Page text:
A transformer is a static piece of apparatus used for transferring power from one circuit to another circuit without change in frequency. It can raise or lower the voltage with a corresponding decrease or increase in current. The principle of transformer action is also applicable in many ways to motors, generators, and control apparatus.
The principle of transformer action is based on the work of Michael Faraday, whose discoveries in Electromagnetic Induction showed that, given two magnetically coupled coils, a changing current in one coil will induce an electromotive force in the other coil. Such electromagnetically induced EMF are called transformer voltages, and coils specifically arranged for such purposes are called transformers.
The most important tasks performed by transformers are:
- Changing voltage and current levels in electric power systems
- Matching source and load impedance’s for maximum power transfer in electronic and control circuitry
- Electrical isolation (isolating one circuit from another or isolating dc while maintaining ac continuity between two circuits).
Working Principle of a Transformer
The transformer operates by applying an alternating voltage to the primary winding. As the voltage increases, it creates a strong magnetic field with varying magnetic lines of force (flux lines) that cut across the secondary windings. When these flux lines cut across a conductor, a current is induced in that conductor. As the magnitude of the current in the primary increases, the growing flux lines cut across the secondary winding, and a potential is induced in that winding. This inductive liking and accompanying energy transfer between the two windings is the basis of the transformer’s operation.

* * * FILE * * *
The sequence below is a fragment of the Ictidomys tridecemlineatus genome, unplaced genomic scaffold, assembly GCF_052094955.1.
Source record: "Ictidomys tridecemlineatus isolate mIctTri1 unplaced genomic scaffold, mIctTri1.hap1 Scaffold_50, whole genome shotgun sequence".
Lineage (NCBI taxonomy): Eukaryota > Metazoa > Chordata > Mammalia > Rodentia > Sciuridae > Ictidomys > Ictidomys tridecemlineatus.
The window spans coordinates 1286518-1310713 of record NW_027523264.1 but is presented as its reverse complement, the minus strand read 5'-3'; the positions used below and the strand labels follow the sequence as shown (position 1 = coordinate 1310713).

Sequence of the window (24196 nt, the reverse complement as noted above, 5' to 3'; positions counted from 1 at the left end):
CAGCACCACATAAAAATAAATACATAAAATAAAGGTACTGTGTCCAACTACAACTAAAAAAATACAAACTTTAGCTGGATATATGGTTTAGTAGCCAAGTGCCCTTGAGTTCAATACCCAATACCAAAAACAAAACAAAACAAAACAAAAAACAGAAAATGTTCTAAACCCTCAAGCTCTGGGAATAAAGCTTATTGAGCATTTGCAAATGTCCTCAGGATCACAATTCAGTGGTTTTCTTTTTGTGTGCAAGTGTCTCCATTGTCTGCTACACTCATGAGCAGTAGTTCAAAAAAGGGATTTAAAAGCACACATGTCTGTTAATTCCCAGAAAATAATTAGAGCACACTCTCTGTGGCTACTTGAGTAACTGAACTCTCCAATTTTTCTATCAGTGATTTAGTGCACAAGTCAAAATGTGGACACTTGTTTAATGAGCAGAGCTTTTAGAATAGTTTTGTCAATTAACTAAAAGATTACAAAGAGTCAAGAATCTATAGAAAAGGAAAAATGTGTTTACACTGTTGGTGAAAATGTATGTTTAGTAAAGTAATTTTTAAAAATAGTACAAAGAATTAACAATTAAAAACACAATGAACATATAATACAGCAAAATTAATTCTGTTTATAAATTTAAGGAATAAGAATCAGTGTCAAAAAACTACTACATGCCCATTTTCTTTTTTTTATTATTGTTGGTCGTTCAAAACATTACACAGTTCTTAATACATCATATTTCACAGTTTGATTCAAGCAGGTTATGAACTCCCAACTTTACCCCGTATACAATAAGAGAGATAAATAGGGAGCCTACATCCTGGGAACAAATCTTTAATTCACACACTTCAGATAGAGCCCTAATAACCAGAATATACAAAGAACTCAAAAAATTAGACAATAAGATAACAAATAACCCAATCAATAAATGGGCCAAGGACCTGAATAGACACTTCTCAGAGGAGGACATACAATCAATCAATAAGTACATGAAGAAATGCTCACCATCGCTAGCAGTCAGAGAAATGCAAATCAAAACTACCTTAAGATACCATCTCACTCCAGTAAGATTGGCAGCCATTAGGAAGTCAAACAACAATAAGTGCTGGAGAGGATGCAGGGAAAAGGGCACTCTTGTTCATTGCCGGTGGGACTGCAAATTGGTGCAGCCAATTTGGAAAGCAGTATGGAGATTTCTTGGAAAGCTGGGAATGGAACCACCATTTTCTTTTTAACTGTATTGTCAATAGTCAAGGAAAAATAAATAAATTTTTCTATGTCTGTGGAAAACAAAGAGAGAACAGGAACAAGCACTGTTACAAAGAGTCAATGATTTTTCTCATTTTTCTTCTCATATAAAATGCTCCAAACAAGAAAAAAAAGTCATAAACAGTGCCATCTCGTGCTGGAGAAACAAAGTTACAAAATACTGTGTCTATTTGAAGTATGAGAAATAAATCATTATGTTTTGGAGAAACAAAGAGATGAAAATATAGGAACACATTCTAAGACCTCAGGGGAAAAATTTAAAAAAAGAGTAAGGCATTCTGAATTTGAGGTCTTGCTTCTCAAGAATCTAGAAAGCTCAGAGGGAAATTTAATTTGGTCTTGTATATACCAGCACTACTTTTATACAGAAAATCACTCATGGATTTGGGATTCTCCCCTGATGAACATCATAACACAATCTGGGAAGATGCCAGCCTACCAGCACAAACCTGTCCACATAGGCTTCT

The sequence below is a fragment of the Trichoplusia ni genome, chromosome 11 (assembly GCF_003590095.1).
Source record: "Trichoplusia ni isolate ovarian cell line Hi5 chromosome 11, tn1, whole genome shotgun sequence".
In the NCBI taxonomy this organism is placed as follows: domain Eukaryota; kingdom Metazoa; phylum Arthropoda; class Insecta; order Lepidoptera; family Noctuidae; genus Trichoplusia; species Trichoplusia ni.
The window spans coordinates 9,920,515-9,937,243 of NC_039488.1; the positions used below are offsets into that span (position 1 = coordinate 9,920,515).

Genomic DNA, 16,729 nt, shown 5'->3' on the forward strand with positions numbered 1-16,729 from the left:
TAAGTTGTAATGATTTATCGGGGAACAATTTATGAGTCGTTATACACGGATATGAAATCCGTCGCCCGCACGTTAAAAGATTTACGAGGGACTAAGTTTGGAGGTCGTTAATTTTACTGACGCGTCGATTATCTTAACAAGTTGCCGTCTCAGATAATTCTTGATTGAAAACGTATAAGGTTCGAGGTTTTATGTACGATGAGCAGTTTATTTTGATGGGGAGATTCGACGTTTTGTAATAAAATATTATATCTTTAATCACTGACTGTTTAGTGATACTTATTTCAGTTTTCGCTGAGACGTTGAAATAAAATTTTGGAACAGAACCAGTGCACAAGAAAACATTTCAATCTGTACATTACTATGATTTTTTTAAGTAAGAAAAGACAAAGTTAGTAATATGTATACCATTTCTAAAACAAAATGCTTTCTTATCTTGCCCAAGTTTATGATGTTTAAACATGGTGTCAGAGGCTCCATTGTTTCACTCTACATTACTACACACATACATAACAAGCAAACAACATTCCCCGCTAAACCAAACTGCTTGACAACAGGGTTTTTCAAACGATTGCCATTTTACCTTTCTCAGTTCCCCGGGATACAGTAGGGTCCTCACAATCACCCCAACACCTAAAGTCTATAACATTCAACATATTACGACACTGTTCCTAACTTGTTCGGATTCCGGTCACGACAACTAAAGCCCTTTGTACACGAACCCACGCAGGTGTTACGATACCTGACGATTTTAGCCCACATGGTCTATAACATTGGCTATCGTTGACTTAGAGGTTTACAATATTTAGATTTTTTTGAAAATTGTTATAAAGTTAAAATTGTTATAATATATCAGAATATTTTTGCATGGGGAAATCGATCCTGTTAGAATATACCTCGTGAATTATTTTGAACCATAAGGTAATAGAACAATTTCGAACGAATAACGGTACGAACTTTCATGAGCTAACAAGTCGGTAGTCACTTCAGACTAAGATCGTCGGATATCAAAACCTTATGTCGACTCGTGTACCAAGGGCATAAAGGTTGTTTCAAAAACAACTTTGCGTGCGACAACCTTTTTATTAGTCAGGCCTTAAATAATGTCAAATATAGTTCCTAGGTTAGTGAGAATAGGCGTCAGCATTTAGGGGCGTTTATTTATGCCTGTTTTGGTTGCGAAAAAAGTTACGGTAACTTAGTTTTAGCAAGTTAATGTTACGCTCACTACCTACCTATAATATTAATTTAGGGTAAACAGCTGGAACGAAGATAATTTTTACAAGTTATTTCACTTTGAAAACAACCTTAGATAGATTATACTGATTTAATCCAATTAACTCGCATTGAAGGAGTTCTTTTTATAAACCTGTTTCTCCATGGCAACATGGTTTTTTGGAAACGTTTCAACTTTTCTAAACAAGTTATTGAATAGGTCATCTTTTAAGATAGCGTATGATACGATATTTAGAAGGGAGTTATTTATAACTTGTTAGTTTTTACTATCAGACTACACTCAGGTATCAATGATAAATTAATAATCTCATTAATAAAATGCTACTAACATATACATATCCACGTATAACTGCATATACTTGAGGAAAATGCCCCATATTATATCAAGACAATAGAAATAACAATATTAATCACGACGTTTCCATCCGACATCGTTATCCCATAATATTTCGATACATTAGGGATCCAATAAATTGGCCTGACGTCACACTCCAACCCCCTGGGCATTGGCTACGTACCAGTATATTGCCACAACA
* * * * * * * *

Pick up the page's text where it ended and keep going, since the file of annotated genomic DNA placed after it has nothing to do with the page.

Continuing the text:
The magnetic lines of flux “grow” and expand into the area around the winding as the current increases in the primary. To direct these lines of flux towards the secondary, various core materials are used. Magnetic lines of force: much like electrical currents, tend to take the path of least resistance. The opposition to the passage of flux lines through a material is called reluctance, a characteristic that is similar to resistance in an electrical circuit.
When a piece of iron is placed in a magnetic field, the lines of force tend to take the path of least resistance (reluctance), and flow through the iron instead of through the surrounding air. It can be said that the air has a greater reluctance than the iron. By using iron as a core material, more of the flux lines can be directed from the primary winding to the secondary winding, this increases the transformer’s efficiency.
In order to ensure the largest and most effective magnetic linkage of the two windings, the core, which supports them mechanically and conducts their mutual flux, is normally made of highly permeable iron or steel alloy (cold-rolled, grain oriented sheet steel). Such a transformer is generally called an iron-core transformer. Transformers operated from 25–400 Hz are invariably of iron-core construction. However, in special cases, the magnetic circuit linking the windings may be made of nonmagnetic material, in which case the transformer is referred to as an air-core transformer. The air-core transformer is of interest mainly in radio devices and in certain types of measuring and testing instruments.
- Electric Machines by D. P. Kothari & I. J. Nagrath